It's Christmas Eve down in Whoville, and everyone's decorating for the big day tomorrow. Everyone, that is, but the Grinch (Boris Karloff), who lives on Mt. Crumpit (just north of Whoville) with a sour attitude. He absolutely hates everything about Christmas because of the noise surrounding the entire town on Christmas Day. The Grinch tries to come up with a plan of "keeping Christmas from coming". Just then, he notices his dog, Max, covered in snow in a Santa Claus-like way. The Grinch then gets the notion of diguising himself as Santa and stealing all of the Whos' presents, believing that that is enough to stop the holiday from coming.

First, he cuts out a coat and a hat and sews some fluff onto them. Next, he takes a reindeer horn and ties it to Max. Finally, the Grinch brings out a big stack of bags, loads it onto his ramshackle sleigh, and starts down on his journey to Whoville in a very comical way.

Down in Whoville, the Grinch starts to steal everything in the first house. Cindy Lou Who (June Foray) wakes up and asks him why he's taking the Christmas tree. The Grinch lies and tells her that something is wrong with this tree and he'll fix it up. After tucking Cindy Lou back in bed, the Grinch stuffs up the tree, takes the log for their fire, and goes up "the chimney himself, the old liar." He does the same thing for every house afterwards.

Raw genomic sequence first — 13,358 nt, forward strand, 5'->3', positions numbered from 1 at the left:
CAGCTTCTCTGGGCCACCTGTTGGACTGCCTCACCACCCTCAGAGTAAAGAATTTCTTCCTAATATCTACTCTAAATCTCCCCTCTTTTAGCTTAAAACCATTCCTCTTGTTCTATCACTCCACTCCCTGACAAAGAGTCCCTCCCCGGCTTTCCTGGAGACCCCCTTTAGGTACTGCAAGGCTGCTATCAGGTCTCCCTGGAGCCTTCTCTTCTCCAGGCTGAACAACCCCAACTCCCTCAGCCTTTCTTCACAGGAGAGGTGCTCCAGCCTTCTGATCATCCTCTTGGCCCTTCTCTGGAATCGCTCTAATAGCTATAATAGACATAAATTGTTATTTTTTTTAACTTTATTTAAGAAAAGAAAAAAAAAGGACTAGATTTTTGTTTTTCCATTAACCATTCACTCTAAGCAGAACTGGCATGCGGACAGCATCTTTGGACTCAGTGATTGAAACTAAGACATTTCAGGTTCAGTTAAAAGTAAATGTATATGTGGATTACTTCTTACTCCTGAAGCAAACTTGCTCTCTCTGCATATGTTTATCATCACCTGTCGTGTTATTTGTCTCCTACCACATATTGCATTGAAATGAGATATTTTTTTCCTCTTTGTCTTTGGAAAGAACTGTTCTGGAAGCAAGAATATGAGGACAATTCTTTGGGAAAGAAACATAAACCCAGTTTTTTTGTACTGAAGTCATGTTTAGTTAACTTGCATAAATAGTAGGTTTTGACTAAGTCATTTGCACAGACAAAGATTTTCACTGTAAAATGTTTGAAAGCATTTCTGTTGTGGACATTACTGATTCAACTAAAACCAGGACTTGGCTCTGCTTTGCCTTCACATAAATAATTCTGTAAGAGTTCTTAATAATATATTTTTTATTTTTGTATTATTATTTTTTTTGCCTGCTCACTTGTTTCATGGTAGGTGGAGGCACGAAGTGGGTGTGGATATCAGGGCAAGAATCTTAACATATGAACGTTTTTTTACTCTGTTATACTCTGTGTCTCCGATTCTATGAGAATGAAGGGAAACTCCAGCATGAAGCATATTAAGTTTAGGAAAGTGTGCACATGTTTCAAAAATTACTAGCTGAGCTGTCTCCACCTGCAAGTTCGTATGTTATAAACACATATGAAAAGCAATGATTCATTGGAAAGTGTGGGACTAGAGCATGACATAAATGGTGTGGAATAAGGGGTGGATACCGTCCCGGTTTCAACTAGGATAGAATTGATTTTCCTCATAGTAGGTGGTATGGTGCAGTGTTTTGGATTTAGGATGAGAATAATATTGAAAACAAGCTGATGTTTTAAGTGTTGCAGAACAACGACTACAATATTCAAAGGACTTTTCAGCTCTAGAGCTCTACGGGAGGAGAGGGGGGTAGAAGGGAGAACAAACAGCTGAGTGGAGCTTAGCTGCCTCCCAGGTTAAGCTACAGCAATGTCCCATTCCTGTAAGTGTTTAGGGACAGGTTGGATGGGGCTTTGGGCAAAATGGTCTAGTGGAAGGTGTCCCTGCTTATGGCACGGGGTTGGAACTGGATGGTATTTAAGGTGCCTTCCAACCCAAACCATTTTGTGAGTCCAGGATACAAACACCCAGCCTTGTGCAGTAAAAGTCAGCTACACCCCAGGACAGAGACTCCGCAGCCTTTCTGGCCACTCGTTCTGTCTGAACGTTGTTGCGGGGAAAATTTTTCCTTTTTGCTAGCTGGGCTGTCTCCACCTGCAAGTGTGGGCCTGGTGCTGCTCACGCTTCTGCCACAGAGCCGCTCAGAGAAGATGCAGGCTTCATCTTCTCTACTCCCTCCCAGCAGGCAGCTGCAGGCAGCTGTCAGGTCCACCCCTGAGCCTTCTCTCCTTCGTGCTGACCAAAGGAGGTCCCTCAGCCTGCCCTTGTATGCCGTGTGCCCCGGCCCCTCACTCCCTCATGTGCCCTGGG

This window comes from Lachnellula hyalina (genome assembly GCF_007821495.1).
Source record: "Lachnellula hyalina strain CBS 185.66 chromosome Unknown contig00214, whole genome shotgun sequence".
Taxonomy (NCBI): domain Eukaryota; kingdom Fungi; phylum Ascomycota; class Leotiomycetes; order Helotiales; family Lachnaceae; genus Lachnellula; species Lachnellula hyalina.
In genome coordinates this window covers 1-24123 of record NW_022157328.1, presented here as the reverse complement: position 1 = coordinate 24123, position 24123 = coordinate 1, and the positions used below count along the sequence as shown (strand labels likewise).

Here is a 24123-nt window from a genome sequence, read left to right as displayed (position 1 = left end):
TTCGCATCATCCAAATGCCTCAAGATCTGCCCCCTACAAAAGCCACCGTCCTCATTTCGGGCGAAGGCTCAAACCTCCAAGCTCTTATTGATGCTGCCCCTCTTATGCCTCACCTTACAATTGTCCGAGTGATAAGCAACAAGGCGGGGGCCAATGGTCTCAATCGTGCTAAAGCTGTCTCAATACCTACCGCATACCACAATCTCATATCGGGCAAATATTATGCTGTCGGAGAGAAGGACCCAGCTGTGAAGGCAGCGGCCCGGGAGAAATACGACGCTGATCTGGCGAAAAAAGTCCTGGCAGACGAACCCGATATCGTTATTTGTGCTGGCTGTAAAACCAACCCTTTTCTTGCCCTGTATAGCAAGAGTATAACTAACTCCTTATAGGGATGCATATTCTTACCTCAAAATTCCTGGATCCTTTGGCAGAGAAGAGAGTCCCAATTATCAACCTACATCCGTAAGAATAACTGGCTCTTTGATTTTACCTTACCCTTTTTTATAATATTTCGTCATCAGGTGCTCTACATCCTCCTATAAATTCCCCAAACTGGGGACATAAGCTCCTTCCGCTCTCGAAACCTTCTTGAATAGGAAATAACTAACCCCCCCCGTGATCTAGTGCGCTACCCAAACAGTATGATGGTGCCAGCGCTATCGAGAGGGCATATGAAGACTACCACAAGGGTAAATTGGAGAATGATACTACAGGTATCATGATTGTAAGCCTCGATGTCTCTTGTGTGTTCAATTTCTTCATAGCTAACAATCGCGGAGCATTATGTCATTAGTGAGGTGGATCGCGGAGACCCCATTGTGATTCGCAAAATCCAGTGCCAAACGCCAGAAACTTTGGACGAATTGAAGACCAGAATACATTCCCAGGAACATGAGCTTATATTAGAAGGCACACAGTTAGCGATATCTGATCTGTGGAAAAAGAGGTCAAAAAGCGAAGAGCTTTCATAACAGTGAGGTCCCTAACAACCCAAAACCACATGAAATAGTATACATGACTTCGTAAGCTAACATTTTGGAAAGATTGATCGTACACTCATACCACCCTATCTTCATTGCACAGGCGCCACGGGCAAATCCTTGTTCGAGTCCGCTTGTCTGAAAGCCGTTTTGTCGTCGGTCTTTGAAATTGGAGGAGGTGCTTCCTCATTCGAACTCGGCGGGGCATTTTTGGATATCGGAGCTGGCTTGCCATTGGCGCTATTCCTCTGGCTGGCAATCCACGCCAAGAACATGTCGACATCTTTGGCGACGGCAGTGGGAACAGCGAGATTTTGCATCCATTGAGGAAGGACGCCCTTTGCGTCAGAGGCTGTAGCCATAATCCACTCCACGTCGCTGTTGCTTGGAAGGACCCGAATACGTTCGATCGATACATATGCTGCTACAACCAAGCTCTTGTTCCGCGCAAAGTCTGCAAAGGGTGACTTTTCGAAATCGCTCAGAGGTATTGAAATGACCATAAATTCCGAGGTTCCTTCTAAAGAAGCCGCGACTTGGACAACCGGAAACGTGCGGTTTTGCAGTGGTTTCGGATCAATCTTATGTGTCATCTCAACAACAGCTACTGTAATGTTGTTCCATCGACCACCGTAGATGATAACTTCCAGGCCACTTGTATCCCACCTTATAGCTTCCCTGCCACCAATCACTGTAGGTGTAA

Loaded with everything the Whos owned, the Grinch and Max takes up the loot to Mt. Crumpit. Feeling joyous at the moment, the Grinch prepares for a sad cry from the Whos. Instead, the Whos are still happy and singing carols. Suddenly, the Grinch realizes the true meaning of Christmas. The Grinch barely retrieves the sled from falling over the edge of the mountain. He brings everything back to the Whos and is invited to participate in the holiday feast.


Critics at the time gave the cartoon mixed reviews, but it has since been recognized by them as a classic, with Rotten Tomatoes giving it a 100% "fresh" rating on its website.

Home video releases

"How the Grinch Stole Christmas" was released to home video in 1995.